The Sketch: A backroom boy who falls into the most obvious traps

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The Independent Online

I still haven't got used to Gordon Brown giving his condolences to soldiers killed in Afghanistan. He says we owe them a debt of gratitude. It was bad enough when Tony Blair did it; we were able to imagine some struggle going on in the mystery of his prime ministerial mind. But when Gordon talks about our debt to these young men, I find myself thinking he's just overstepped his competence.

The sentiments go over, as tradition says they must in the House. All MPs go still and then the more energetic ones quiver a bit with respect. But they're sitting there in their suits, a long way from those dusty roads that conceal the improvised devices.

Every Wednesday I find my order paper scrawled over with the same notes. Gordon is no good at prime ministerial occasions. He's a backroom boy. He's no good at frontline politics. He falls headlong into the most obvious traps.

He knows the Tories are trying to portray him as a compulsive obsessive, and he shouldn't collaborate so willingly. Cameron wishes him a happy birthday from the despatch box and Gordon keeps chatting casually to his colleagues. Not to be specifically rude, just because he's decided to chat casually while Cameron talks. "Feeble," as Cameron said of his response to some far more important matter.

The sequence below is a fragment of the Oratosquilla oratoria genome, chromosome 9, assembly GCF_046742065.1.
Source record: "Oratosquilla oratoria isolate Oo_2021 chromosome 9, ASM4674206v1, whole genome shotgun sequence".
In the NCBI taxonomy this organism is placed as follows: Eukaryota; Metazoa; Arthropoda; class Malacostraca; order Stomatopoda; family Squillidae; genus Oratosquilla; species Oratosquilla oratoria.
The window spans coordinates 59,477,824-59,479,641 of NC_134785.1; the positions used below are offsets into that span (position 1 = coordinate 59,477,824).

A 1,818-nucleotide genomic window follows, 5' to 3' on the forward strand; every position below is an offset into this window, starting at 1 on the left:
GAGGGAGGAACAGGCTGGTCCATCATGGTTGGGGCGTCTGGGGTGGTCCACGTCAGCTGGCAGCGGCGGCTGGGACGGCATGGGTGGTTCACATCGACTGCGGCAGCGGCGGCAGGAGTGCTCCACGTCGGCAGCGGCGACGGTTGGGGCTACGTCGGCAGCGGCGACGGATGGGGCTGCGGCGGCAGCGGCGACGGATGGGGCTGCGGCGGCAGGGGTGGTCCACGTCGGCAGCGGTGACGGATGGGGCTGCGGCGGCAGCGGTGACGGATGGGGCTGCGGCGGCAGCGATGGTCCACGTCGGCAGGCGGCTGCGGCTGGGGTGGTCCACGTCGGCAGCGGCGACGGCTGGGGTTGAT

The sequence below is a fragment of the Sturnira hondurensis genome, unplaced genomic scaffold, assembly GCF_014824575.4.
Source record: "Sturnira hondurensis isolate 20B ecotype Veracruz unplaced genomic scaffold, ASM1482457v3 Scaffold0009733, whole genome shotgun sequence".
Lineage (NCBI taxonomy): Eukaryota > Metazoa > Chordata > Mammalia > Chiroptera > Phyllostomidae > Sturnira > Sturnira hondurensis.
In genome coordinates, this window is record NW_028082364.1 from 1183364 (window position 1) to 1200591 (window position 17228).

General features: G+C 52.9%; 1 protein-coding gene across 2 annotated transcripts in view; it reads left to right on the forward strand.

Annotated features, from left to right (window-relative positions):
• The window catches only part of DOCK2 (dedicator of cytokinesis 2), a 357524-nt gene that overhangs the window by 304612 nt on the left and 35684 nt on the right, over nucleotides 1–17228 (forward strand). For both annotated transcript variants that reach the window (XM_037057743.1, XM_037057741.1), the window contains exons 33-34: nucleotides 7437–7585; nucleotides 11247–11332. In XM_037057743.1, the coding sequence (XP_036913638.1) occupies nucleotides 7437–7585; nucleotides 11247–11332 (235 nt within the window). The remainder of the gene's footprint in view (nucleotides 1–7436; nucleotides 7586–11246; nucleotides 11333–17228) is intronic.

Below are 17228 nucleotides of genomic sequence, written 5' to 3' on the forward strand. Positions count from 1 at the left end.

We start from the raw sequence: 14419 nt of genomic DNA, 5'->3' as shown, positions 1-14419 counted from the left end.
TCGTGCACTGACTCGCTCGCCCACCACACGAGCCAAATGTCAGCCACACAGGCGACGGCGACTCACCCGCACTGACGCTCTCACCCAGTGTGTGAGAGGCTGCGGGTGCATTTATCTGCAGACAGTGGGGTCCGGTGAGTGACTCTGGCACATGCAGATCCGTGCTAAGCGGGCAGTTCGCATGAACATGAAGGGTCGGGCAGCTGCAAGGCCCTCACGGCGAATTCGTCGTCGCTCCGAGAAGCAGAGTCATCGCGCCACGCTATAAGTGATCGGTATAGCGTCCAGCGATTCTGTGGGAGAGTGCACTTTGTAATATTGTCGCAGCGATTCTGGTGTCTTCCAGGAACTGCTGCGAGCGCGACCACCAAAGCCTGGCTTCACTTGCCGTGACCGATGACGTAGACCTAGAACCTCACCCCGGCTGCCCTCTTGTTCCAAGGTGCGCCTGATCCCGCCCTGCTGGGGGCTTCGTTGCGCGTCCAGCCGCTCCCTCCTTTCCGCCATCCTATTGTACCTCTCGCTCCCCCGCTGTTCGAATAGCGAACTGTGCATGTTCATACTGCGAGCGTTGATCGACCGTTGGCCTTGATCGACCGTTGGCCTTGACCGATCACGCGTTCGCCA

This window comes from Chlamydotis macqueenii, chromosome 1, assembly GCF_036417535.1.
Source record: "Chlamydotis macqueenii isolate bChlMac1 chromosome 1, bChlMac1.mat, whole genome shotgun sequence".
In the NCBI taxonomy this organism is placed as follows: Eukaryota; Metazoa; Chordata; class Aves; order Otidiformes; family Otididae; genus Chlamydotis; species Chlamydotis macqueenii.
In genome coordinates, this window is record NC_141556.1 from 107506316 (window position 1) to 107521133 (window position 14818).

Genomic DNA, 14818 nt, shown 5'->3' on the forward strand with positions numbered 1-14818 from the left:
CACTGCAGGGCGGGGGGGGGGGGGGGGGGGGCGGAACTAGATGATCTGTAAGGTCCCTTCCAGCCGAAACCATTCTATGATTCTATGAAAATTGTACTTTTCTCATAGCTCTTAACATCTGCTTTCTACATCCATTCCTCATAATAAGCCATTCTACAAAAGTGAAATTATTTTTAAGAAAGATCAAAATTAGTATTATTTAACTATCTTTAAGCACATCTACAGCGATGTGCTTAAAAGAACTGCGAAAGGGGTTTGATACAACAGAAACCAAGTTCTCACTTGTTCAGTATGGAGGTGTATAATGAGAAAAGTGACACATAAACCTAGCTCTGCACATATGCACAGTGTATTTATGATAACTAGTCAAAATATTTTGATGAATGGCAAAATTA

To questions he hasn't been briefed on he answers saying: "All these matters will be the subject of debate over the next few months." Or, "The worst thing to do would be what the Opposition wants us to do." And, "Under a Labour government we will continue to do well." Oh, and a recurrent phrase, "we were right" (five times).

His difficulty is that he has to stick to the script. It's what you have to do in government, but what about us out here outside (or as they say "outwith") the world of government? Throw us a bone!

Cameron has to lure him out where there is no script. There are still things Brown just doesn't dare admit to. Is there a limit to private involvement in public services? And what, then, is being done to control or encourage the vast flow of public funds this way or that? "I will write to him" wouldn't do as an answer.

One specific question that hasn't been answered: why aren't the directors of Northern Rock in jail? I'm just asking.

Jacqui Smith's statement on "earnt citizenship" made me want to pick up the closest nutcase bible and start preaching for England. Can you sew a nettle vest? Out! What, no jackets made of live foxes! Get back to where you came from! And I'm a reactionary, goodness knows what decent people think of the Home Secretary.